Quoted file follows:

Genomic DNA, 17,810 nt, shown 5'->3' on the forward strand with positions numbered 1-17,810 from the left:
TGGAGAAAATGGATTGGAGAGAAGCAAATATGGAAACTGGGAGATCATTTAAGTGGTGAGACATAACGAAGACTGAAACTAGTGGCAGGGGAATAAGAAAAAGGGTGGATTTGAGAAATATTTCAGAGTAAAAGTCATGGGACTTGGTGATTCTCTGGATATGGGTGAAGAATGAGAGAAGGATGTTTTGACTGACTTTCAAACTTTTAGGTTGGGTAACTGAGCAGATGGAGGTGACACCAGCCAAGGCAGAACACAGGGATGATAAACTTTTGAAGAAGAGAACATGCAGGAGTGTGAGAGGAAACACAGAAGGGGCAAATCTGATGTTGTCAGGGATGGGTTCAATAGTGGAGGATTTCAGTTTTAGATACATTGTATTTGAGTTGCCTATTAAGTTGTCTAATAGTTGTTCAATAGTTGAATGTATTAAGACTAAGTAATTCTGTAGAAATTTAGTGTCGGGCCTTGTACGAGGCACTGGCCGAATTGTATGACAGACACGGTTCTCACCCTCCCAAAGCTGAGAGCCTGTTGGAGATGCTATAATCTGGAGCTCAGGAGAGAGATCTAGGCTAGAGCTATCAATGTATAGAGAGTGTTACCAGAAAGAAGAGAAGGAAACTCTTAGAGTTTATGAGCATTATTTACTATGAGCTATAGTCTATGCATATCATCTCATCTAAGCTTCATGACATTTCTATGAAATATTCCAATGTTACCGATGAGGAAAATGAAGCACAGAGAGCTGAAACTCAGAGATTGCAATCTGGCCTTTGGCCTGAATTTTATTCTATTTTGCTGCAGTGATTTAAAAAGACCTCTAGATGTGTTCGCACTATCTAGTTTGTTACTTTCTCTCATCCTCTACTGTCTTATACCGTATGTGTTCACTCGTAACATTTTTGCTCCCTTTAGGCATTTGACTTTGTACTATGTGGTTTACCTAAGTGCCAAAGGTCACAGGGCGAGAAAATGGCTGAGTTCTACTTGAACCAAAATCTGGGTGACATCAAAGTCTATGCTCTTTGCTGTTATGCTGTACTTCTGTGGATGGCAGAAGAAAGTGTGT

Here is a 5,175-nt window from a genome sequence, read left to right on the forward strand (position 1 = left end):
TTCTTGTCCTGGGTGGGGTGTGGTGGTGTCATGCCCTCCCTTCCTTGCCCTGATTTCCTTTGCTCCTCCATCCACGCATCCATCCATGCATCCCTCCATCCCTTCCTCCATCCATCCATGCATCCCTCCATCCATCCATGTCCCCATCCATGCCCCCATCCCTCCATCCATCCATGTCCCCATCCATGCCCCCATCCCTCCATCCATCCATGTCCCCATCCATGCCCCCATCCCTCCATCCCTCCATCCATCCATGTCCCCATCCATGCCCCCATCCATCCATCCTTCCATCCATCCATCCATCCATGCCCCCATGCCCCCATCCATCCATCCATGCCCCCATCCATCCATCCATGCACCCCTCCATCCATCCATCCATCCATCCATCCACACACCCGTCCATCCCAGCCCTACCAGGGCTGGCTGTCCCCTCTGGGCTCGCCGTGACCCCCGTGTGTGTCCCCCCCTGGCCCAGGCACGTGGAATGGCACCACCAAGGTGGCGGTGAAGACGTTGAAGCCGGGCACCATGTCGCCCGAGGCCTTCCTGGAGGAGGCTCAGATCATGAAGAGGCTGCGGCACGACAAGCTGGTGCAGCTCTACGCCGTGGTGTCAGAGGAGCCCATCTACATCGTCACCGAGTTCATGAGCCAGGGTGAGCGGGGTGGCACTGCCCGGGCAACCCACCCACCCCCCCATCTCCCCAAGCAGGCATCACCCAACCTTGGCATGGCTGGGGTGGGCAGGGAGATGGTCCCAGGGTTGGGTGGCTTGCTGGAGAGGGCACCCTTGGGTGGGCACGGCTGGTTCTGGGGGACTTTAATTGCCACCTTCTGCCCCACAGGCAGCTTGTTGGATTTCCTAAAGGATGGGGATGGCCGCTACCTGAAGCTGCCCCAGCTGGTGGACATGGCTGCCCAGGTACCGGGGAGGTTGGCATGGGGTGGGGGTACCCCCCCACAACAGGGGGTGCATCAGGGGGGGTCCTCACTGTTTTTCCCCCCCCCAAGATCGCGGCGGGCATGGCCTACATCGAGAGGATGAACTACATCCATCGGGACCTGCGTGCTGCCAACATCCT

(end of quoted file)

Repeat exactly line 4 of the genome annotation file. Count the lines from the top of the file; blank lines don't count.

TTCTTGTCCTGGGTGGGGTGTGGTGGTGTCATGCCCTCCCTTCCTTGCCCTGATTTCCTTTGCTCCTCCATCCACGCATCCATCCATGCATCCCTCCATCCCTTCCTCCATCCATCCATGCATCCCTCCATCCATCCATGTCCCCATCCATGCCCCCATCCCTCCATCCATCCATGTCCCCATCCATGCCCCCATCCCTCCATCCATCCATGTCCCCATCCATGCCCCCATCCCTCCATCCCTCCATCCATCCATGTCCCCATCCATGCCCCCATCCATCCATCCTTCCATCCATCCATCCATCCATGCCCCCATGCCCCCATCCATCCATCCATGCCCCCATCCATCCATCCATGCACCCCTCCATCCATCCATCCATCCATCCATCCACACACCCGTCCATCCCAGCCCTACCAGGGCTGGCTGTCCCCTCTGGGCTCGCCGTGACCCCCGTGTGTGTCCCCCCCTGGCCCAGGCACGTGGAATGGCACCACCAAGGTGGCGGTGAAGACGTTGAAGCCGGGCACCATGTCGCCCGAGGCCTTCCTGGAGGAGGCTCAGATCATGAAGAGGCTGCGGCACGACAAGCTGGTGCAGCTCTACGCCGTGGTGTCAGAGGAGCCCATCTACATCGTCACCGAGTTCATGAGCCAGGGTGAGCGGGGTGGCACTGCCCGGGCAACCCACCCACCCCCCCATCTCCCCAAGCAGGCATCACCCAACCTTGGCATGGCTGGGGTGGGCAGGGAGATGGTCCCAGGGTTGGGTGGCTTGCTGGAGAGGGCACCCTTGGGTGGGCACGGCTGGTTCTGGGGGACTTTAATTGCCACCTTCTGCCCCACAGGCAGCTTGTTGGATTTCCTAAAGGATGGGGATGGCCGCTACCTGAAGCTGCCCCAGCTGGTGGACATGGCTGCCCAGGTACCGGGGAGGTTGGCATGGGGTGGGGGTACCCCCCCACAACAGGGGGTGCATCAGGGGGGGTCCTCACTGTTTTTCCCCCCCCCAAGATCGCGGCGGGCATGGCCTACATCGAGAGGATGAACTACATCCATCGGGACCTGCGTGCTGCCAACATCCT